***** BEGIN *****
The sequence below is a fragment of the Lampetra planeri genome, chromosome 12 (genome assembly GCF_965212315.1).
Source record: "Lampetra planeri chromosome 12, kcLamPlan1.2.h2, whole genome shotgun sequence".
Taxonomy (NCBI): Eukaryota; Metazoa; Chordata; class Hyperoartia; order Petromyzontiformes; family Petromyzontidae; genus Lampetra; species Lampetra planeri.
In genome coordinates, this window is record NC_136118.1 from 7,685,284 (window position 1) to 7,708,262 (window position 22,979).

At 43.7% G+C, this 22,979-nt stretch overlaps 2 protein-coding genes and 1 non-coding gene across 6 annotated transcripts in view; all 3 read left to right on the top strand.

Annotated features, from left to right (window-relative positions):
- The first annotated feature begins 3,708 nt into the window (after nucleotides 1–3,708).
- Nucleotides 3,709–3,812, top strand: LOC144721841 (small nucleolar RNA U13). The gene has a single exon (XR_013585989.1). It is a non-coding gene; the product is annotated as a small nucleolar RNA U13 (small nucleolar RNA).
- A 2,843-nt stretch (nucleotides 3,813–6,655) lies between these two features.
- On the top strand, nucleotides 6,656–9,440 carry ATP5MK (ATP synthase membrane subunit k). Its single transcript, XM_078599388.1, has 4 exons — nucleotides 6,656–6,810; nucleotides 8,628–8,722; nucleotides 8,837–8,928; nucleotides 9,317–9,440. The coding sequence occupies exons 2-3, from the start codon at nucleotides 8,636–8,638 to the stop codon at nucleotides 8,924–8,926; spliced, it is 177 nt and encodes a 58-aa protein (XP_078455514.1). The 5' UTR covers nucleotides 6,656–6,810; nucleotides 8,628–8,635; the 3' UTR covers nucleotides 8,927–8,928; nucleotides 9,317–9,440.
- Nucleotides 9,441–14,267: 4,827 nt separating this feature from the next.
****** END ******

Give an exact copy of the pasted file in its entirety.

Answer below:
The sequence below is a fragment of the Lampetra planeri genome, chromosome 12 (genome assembly GCF_965212315.1).
Source record: "Lampetra planeri chromosome 12, kcLamPlan1.2.h2, whole genome shotgun sequence".
Taxonomy (NCBI): Eukaryota; Metazoa; Chordata; class Hyperoartia; order Petromyzontiformes; family Petromyzontidae; genus Lampetra; species Lampetra planeri.
In genome coordinates, this window is record NC_136118.1 from 7,685,284 (window position 1) to 7,708,262 (window position 22,979).

At 43.7% G+C, this 22,979-nt stretch overlaps 2 protein-coding genes and 1 non-coding gene across 6 annotated transcripts in view; all 3 read left to right on the top strand.

Annotated features, from left to right (window-relative positions):
- The first annotated feature begins 3,708 nt into the window (after nucleotides 1–3,708).
- Nucleotides 3,709–3,812, top strand: LOC144721841 (small nucleolar RNA U13). The gene has a single exon (XR_013585989.1). It is a non-coding gene; the product is annotated as a small nucleolar RNA U13 (small nucleolar RNA).
- A 2,843-nt stretch (nucleotides 3,813–6,655) lies between these two features.
- On the top strand, nucleotides 6,656–9,440 carry ATP5MK (ATP synthase membrane subunit k). Its single transcript, XM_078599388.1, has 4 exons — nucleotides 6,656–6,810; nucleotides 8,628–8,722; nucleotides 8,837–8,928; nucleotides 9,317–9,440. The coding sequence occupies exons 2-3, from the start codon at nucleotides 8,636–8,638 to the stop codon at nucleotides 8,924–8,926; spliced, it is 177 nt and encodes a 58-aa protein (XP_078455514.1). The 5' UTR covers nucleotides 6,656–6,810; nucleotides 8,628–8,635; the 3' UTR covers nucleotides 8,927–8,928; nucleotides 9,317–9,440.
- Nucleotides 9,441–14,267: 4,827 nt separating this feature from the next.